Hirst’s art has long been concerned with the consequences of living in a world consumed by the pharmaceutical industry’s promise of immortality. Many of his most iconic works tackle these themes, most notably the Medicine Cabinets and the Pharmaceutical Paintings. Lullaby Winter’s roots can be discerned in both these seminal series. Confronting the viewer as a brilliant wall-mounted monument, it assumes the spiritual power of a religious shrine. An altarpiece to medical science, Hirst’s cabinet presents an alternative system of organized belief: a new church that adopts pharmaceutical research as its sacrament. As the artist explained in 1993 after the first exhibition of the installation work Pharmacy (1992), pharmaceuticals are “very religious, kind of hopeful. There’s a lot of relocation of meaning in art, art has to reinvent itself every day. You try to pin these things down but there’s constant movement.” (Flash Art no. 169, 1993, interview with Adrian Dannatt). Much of Hirst’s oeuvre seeks to expose the ways in which the scientific advances in modern medicine have, for many, replaced our faith in the restorative power of religion. Harnessing the allegorical power of the four seasons, Hirst contrasts the transient passage of time with the life-giving power of modern medicine. In this way, the pills function both as a eulogy to the new religion of science, as well as a memento mori. Standing as a sublime meditation on mortality, the cabinet invites us to question ourselves, to confront our reflections in the mirrored steel behind the pills, and question whether the objects displayed within its shining interior are the answers to our dreams or prayers, or anything other than the talismans, relics and charms espoused by other faiths.
In Lullaby Winter, Hirst engages one of the central tenets of his practice: the distinction between the traditionally demarcated felds of science and art. Casting each pill as a meticulous simulacrum of its original, he highlights the disparity between our blind faith in medicine and our mistrust of the realities proposed by art. Hirst recalls one particularly pertinent memory of this tendency to invest an unquestioning faith in science, when accompanying his mother to the chemist; ‘she was getting a prescription, and it was, like, complete trust on the one level in something she’s equally in the dark about. In the medicine cabinets there’s no actual medicine in the bottles. It’s just completely packaging and formal sculpture and organized shapes. My mum was looking at the same kind of stuff in the chemist’s and believing in it completely. And then, when looking at it in an art gallery, completely not believing in it. As far as I could see, it was the same thing’ (D. Hirst, quoted in D. Hirst & G. Burn, On the Way to Work, London 2001, p. 25). As with so much of the artist’s work, the pill cabinets are fundamentally about our sociological need to construct belief systems out of nothing, about our need to come to terms with the often-mysterious fabric of existence. Lullaby Winter addresses this need and the aesthetic allure of the pills is rendered useless in the face of their unknown medical purpose, as Hirst reminds, ‘we have to simply believe that somehow our ills will be cured.’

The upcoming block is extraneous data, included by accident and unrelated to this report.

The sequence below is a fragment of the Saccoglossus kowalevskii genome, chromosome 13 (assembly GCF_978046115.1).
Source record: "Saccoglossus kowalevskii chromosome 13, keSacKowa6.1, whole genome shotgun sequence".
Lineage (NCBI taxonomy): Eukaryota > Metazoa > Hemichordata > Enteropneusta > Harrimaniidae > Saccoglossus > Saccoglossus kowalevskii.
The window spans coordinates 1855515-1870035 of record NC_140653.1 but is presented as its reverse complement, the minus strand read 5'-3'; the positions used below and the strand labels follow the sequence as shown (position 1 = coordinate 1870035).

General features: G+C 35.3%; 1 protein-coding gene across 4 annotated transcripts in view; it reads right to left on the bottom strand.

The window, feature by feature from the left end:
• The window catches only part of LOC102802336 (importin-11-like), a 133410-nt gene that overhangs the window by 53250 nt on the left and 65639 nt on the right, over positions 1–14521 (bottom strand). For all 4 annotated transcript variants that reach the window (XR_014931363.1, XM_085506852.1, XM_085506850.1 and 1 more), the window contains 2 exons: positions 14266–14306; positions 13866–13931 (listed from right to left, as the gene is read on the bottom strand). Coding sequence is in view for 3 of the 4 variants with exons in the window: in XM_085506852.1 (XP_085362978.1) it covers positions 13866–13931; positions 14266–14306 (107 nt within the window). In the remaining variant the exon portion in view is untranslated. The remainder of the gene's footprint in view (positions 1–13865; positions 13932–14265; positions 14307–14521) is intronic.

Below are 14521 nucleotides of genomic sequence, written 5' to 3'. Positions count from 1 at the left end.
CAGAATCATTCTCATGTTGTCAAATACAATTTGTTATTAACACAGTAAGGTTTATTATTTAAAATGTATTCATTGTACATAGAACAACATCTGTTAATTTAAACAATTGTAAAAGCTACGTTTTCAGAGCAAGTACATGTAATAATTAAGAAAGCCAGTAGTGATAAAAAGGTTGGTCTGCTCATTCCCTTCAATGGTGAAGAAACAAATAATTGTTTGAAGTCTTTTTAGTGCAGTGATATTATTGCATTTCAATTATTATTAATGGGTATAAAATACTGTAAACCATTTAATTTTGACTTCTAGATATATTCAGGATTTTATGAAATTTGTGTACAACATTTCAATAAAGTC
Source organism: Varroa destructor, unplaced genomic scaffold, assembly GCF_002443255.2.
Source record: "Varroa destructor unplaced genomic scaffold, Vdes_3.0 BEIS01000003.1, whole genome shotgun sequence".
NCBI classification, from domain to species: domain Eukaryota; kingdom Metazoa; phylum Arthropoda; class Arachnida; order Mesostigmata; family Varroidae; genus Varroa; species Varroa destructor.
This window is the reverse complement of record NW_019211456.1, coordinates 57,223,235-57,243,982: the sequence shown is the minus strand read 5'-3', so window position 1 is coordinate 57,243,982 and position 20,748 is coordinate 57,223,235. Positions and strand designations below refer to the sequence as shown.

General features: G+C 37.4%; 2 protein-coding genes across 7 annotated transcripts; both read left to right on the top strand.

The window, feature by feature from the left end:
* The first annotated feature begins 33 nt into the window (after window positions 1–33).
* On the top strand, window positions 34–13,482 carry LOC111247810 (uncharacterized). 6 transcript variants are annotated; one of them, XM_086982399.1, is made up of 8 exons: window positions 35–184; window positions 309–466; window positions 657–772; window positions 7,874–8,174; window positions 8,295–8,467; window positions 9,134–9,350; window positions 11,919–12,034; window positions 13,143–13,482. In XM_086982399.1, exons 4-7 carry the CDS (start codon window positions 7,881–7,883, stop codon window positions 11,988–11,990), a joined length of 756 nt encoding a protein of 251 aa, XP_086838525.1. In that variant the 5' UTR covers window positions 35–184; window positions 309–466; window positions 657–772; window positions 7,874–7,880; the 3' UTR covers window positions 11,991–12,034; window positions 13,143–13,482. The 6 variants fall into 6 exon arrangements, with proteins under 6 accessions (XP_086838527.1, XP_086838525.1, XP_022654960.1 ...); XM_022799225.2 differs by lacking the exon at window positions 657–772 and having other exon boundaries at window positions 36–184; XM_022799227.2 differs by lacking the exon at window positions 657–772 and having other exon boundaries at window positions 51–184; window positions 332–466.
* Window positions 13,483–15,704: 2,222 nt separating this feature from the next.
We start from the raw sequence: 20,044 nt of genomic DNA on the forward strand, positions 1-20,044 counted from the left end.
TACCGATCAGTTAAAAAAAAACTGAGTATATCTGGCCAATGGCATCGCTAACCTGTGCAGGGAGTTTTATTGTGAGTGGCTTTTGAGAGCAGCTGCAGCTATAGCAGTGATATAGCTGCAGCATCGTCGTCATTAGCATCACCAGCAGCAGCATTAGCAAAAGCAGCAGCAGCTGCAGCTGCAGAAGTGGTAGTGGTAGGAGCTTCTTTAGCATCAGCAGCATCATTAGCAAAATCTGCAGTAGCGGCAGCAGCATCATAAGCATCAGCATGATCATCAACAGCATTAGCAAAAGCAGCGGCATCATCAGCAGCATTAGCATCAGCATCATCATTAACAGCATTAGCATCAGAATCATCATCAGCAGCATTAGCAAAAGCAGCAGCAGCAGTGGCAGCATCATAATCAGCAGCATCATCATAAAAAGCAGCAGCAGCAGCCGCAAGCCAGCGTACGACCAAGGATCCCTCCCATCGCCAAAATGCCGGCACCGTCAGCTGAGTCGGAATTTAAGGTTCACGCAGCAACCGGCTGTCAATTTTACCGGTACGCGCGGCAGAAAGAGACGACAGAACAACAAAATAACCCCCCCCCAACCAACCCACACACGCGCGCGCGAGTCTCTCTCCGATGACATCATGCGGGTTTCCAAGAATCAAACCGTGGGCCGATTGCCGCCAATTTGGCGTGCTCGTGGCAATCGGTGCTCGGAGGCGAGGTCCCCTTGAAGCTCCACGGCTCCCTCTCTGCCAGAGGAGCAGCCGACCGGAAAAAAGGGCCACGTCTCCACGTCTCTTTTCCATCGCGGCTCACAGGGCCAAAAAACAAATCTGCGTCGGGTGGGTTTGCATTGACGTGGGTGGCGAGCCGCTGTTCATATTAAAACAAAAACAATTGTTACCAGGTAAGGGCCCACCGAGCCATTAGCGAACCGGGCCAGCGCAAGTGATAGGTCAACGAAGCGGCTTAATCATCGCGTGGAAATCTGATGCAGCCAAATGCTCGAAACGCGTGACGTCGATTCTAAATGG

Hirst has often stated his belief that art possesses its own uniquely curative powers. In this context, the use of medical equipment and pharmaceuticals as a subject, and indeed medium, within his art makes this credence wholly explicit. His deep enquiry into the nature and purpose of art relates to his continuing exploration of immortality in his work. As the artist explains, ‘I’ve always really loved this idea of art, maybe, you know, curing people. And I have this kind of obsession with the body. I like the way that you’ve got all these individual elements inside a cabinet related to organs inside a body’ (D. Hirst, quoted in D. Hirst & G. Burn, On the Way to Work, London 2001, p. 25). The meticulously arranged pills in Lullaby Winter can be seen to visually represent the ordered yet unintelligible chaos of the biological world. Like the coloured spots of the Pharmaceutical Paintings, the formal order of the pills is both harmonious and indecipherable. Through the rigour of their organisation, Hirst comments upon the human desire to classify and control in a bid to keep our deepest fears at bay. In Lullaby Winter, we witness Hirst at the height of his creative powers and at his most playful, deploying colour, form and precision-engineering in order to confront the fragile boundaries between art and science and, ultimately, life and death. As he himself has asserted, ‘Art is the closest you can get to immortality’ (D. Hirst, quoted in S. Kent, ‘Death Becomes Him’, Time Out, no. 1892, November 2006, p. 47).